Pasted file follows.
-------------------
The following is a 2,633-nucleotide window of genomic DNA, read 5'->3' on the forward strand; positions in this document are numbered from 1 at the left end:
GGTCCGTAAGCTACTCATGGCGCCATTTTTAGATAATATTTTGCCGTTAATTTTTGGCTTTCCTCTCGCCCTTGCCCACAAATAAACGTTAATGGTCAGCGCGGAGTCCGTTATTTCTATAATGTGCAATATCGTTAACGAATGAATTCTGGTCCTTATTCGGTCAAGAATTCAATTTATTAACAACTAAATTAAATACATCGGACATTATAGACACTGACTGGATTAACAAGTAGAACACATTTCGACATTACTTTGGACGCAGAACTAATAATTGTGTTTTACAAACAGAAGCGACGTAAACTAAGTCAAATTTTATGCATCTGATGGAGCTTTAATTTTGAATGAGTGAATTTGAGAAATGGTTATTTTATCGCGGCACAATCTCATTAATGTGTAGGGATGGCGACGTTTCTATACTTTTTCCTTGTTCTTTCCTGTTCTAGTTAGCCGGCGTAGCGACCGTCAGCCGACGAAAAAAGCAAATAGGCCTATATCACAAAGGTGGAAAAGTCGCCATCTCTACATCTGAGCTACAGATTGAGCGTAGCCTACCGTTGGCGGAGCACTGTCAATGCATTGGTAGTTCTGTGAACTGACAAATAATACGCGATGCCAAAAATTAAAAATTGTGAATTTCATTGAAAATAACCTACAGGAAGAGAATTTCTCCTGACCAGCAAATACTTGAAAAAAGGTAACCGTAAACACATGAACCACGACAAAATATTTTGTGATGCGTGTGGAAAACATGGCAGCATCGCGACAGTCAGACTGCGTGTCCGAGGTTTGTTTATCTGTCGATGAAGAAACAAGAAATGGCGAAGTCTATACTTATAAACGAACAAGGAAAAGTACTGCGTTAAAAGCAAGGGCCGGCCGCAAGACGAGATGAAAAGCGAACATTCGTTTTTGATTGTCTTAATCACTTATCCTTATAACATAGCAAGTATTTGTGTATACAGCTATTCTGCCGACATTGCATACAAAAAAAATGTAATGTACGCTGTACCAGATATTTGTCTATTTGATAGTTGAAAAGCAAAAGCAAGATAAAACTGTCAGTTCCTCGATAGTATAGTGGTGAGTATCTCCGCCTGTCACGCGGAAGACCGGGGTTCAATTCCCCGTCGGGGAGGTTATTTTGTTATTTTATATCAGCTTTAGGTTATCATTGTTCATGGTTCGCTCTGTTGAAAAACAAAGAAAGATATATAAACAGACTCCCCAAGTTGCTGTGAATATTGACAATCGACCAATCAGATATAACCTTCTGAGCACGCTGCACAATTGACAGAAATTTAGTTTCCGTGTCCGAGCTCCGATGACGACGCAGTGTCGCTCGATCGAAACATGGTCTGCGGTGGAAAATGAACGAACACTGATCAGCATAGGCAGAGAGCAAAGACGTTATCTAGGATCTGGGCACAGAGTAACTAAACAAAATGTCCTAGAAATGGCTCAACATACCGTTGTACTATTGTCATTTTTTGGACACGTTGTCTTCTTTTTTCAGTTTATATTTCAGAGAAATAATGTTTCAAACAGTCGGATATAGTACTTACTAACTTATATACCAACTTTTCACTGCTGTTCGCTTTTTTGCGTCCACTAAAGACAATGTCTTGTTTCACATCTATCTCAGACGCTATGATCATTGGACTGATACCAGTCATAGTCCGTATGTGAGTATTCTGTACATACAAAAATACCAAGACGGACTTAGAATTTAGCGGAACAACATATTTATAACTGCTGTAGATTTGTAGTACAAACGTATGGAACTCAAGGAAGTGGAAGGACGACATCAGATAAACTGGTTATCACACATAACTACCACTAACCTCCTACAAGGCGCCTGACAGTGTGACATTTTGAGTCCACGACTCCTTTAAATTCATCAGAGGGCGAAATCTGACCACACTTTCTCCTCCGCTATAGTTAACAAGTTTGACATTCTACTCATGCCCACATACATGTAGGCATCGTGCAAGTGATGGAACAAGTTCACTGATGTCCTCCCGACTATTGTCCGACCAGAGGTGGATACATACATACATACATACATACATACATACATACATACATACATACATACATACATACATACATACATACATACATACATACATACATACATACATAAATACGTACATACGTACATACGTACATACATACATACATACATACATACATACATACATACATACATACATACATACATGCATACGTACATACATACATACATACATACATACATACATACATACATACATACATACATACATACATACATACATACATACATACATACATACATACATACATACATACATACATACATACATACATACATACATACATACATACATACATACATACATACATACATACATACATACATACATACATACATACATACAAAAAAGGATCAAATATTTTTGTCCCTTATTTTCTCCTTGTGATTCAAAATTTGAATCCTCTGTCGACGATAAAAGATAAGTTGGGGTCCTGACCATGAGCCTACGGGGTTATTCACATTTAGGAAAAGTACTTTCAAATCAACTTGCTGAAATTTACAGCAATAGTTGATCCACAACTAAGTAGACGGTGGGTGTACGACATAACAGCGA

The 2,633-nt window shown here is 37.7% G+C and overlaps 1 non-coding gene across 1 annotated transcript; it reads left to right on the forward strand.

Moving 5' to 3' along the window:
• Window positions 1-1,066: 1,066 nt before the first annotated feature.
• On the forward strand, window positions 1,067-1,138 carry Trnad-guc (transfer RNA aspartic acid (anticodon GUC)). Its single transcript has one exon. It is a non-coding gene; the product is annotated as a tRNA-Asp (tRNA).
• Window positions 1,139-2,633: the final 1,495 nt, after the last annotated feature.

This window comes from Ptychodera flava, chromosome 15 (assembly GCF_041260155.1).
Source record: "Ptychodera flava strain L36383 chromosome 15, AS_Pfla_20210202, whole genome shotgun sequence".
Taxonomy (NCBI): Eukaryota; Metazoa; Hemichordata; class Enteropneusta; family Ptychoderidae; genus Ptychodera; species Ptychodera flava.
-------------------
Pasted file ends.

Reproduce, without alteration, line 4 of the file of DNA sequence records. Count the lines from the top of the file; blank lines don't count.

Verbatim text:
Moving 5' to 3' along the window: